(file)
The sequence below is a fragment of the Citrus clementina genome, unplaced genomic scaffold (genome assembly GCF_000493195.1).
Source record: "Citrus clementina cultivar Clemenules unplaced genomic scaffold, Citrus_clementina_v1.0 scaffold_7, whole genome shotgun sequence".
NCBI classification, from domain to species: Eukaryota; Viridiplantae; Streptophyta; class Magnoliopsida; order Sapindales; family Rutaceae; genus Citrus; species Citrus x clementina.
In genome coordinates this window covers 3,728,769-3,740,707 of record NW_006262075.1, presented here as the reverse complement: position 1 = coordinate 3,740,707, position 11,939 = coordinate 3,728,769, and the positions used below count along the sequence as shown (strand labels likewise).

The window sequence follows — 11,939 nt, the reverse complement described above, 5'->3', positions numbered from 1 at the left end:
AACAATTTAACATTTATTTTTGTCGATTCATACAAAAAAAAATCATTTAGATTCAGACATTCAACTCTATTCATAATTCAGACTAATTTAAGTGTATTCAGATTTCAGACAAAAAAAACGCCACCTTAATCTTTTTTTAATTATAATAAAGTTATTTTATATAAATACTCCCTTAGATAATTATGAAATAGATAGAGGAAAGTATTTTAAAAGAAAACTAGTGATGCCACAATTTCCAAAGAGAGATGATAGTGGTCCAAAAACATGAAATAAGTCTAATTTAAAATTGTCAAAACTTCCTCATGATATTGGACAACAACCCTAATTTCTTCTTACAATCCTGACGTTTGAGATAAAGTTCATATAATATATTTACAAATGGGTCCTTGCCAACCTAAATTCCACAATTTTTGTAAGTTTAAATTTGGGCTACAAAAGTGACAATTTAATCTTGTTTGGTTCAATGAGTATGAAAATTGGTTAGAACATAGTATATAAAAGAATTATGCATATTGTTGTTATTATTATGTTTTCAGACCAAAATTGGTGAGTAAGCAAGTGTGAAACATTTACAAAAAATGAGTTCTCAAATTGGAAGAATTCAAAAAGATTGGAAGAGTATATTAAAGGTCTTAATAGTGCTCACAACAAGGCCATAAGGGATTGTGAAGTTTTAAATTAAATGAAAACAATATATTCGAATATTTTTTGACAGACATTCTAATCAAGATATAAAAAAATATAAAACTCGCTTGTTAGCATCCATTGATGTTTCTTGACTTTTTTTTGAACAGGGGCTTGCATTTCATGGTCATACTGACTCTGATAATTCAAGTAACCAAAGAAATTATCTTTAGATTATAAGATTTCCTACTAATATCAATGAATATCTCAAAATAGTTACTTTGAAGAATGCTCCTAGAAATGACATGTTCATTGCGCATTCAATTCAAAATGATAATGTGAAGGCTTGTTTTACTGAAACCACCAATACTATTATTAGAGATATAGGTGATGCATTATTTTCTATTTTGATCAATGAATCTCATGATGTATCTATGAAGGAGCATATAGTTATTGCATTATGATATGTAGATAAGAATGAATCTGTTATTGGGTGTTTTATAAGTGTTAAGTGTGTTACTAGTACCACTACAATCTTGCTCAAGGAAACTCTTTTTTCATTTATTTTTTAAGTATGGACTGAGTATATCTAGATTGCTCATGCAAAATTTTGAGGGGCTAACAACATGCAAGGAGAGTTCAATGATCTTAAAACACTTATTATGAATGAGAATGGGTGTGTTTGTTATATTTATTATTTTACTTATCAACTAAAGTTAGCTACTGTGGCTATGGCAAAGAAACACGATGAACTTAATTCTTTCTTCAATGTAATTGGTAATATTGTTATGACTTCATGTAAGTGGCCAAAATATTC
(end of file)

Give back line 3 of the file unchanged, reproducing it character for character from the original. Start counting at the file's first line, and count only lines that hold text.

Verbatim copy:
NCBI classification, from domain to species: Eukaryota; Viridiplantae; Streptophyta; class Magnoliopsida; order Sapindales; family Rutaceae; genus Citrus; species Citrus x clementina.